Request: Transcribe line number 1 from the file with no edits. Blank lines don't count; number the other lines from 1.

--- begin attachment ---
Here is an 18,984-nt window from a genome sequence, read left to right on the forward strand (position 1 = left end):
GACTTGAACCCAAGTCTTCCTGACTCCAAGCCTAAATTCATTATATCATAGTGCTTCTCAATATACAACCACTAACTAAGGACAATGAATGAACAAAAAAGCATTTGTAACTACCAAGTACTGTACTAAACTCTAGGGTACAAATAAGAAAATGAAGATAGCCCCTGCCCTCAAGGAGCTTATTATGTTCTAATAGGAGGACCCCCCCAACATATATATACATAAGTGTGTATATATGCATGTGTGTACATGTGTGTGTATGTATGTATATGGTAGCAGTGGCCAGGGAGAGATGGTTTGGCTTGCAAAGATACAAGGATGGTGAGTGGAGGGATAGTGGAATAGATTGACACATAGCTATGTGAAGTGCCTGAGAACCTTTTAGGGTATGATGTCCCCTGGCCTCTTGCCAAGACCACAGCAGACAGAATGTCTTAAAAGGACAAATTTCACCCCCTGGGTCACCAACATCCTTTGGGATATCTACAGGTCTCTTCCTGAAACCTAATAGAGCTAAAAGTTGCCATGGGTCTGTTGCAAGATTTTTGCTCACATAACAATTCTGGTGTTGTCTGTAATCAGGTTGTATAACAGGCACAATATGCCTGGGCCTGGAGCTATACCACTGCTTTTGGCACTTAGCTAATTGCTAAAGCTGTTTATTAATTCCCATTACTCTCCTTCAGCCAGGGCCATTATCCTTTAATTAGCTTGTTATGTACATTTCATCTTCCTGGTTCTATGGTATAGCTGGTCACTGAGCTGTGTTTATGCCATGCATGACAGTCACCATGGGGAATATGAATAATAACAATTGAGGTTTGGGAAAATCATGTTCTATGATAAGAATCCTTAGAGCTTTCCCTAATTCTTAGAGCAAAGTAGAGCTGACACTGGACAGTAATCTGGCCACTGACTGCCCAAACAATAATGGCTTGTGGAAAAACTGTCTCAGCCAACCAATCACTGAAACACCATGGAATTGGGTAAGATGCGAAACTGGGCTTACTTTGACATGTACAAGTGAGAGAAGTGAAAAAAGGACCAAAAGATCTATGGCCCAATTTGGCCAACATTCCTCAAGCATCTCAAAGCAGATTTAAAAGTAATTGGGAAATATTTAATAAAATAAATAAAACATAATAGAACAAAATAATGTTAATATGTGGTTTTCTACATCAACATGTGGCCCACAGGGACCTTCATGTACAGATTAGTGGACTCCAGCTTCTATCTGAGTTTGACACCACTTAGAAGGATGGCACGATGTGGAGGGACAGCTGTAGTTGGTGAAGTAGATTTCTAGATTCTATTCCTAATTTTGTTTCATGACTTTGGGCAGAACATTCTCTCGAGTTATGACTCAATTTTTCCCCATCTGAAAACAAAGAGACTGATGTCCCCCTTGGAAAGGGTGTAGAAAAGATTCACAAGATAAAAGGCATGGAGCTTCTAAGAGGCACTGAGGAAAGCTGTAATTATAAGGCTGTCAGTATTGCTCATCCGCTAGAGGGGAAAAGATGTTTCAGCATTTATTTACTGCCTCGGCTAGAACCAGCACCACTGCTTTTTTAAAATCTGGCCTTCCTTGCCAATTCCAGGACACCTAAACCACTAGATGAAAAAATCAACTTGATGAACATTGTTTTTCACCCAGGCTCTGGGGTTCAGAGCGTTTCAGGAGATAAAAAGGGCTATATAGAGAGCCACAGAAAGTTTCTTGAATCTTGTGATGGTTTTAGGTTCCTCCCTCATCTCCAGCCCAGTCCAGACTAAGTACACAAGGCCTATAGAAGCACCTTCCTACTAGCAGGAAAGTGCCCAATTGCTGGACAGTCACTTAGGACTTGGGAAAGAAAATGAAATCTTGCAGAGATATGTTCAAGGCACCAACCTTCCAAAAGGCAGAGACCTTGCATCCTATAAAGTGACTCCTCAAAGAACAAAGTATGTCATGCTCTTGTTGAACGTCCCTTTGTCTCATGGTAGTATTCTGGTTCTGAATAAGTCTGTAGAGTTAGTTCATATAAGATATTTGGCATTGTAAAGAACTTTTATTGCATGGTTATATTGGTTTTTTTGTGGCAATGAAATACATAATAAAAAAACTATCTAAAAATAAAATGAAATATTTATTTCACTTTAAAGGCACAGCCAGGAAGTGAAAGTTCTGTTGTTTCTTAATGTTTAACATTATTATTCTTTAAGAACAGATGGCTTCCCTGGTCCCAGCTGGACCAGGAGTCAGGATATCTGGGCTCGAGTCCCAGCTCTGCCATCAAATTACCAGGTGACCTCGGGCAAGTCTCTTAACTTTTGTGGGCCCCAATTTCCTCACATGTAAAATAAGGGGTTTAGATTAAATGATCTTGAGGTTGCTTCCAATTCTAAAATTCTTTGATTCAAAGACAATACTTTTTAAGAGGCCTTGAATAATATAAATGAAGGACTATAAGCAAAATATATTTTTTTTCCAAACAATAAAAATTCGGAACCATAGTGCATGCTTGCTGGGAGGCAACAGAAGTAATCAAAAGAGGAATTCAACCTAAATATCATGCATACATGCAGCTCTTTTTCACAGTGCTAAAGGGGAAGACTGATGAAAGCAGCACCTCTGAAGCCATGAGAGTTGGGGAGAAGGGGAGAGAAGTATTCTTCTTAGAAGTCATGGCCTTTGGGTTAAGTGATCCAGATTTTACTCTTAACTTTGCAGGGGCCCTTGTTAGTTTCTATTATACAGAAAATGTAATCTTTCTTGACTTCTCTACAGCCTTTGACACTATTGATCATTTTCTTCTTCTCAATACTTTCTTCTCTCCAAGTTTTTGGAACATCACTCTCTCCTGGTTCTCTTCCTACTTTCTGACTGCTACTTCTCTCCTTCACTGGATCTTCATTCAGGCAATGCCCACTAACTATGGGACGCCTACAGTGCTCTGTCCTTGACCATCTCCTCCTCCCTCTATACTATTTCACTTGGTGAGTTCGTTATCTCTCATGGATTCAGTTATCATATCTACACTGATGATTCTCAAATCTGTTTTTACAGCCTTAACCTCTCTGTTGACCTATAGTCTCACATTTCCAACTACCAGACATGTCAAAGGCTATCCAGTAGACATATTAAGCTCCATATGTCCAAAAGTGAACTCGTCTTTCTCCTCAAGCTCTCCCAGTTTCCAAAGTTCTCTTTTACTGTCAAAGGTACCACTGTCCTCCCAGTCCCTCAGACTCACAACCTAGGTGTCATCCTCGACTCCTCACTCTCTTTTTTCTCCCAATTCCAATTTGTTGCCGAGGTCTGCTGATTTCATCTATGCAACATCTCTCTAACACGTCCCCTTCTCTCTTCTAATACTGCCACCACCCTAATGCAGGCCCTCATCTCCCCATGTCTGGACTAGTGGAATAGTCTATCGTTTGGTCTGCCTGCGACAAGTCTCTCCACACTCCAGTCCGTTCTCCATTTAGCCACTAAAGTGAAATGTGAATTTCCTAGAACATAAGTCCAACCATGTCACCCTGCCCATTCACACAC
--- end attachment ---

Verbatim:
Here is an 18,984-nt window from a genome sequence, read left to right on the forward strand (position 1 = left end):